I Live with a Mental Illness…OK?

I want the day to come when it’s completely acceptable to say I live with a mental illness.  It’s ok with me that I say I live with bipolar disorder, but what about all the people out there who have preconceived notions about what bipolar disorder is?  What about those who think having a mental illness makes me “less than?”  What if I lost my job because I said I have a mental illness?  What if I was ridiculed for identifying myself with a group that is so entirely discriminated against?

Well it’s just not ok to say you have a mental illness.  It’s as if you are putting a Scarlet Letter on your forehead that opens you up to judgment and ridicule and ultimately “what will they think about me.”  Or am I being the one who is carrying self-stigma to the party?  Is the fact I know stigma exists one of the reasons why it has any power over me in the first place?

I don’t know all the answers to those questions.  What I do know is that my confidence and self-esteem have been affected because I have been sick and had to recover.  In that recovery process I have chosen to redefine my life into two separate lives—1) before the illness and 2) after the illness.  The hard part was coming to terms that my life changed so dramatically after being diagnosed with a psychiatric illness.  Even more specifically, my life did indeed change because I became ill and there is no way to sugar coat it.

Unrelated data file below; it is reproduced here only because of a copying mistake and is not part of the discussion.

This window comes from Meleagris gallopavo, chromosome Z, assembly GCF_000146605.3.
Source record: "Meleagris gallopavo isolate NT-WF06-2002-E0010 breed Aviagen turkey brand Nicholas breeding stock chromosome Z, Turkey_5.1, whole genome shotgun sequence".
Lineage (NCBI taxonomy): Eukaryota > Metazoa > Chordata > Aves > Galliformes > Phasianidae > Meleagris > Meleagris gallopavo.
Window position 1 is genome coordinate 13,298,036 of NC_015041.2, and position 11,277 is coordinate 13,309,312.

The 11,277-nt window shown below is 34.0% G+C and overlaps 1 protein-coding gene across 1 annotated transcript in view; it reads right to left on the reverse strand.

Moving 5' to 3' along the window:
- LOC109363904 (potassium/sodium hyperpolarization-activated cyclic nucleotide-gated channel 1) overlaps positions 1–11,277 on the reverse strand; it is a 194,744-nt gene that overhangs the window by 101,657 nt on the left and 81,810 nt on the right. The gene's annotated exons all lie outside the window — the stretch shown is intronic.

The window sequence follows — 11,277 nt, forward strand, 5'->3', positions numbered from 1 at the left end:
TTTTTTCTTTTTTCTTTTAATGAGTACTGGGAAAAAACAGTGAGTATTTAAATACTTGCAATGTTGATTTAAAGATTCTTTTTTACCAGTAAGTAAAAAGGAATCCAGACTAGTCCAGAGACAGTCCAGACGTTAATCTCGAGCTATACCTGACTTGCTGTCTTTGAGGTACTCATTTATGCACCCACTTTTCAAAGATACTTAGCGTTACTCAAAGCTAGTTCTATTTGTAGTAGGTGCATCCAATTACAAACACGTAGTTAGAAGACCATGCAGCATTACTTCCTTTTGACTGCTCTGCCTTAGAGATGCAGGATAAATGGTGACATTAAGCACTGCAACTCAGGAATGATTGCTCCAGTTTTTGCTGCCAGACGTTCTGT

As I go through the various stages of recovery and acceptance for “what is,” I often look for perspective—ways I can compare my onset of illness and the way perhaps a physical illness might have effected someone I know in a similar fashion.  I know of a man who goes to the gym I work out in and he was left partially paralyzed after a stroke.  He used to be a fitness buff and still finds the strength to come to the gym several times a week.  Even though he is physically disabled I am still amazed by his inner strength.  And yet I see the sadness in his eyes as he struggles to ride the bicycle, something that is relatively easy for me to do.  His physical struggle is obvious.  My mental struggle is something I can most often hide or at least I think I can hide.

What we have in common is the ability to remember what it was like before an illness came into our lives and changed the course of our life.  Yet I know comparing life before and after gets to a point where making comparisons are no longer helpful, they are counterproductive comparisons and only hinder recovery.  At the same time, it is helpful to be brutally honest about where you are on the road of life.  I’ve decided that it was time to reinvent myself by making new dreams and focusing on goals that I can achieve.  Basically redefining my life in the present with all my circumstances considered.

So that leads me to where I am…blogging about mental illness.  Hoping for a day it becomes socially acceptable to say “I live with a mental illness” and that does not make me any less of a person, if anything I’m a stronger person because of all my experiences.  But I’m not going to wait until someone says it’s ok to talk about it, I’m going to talk about it long before the general population agrees with me.  The truth is eliminating stigma does start with me and knowing that answers a lot of my questions.

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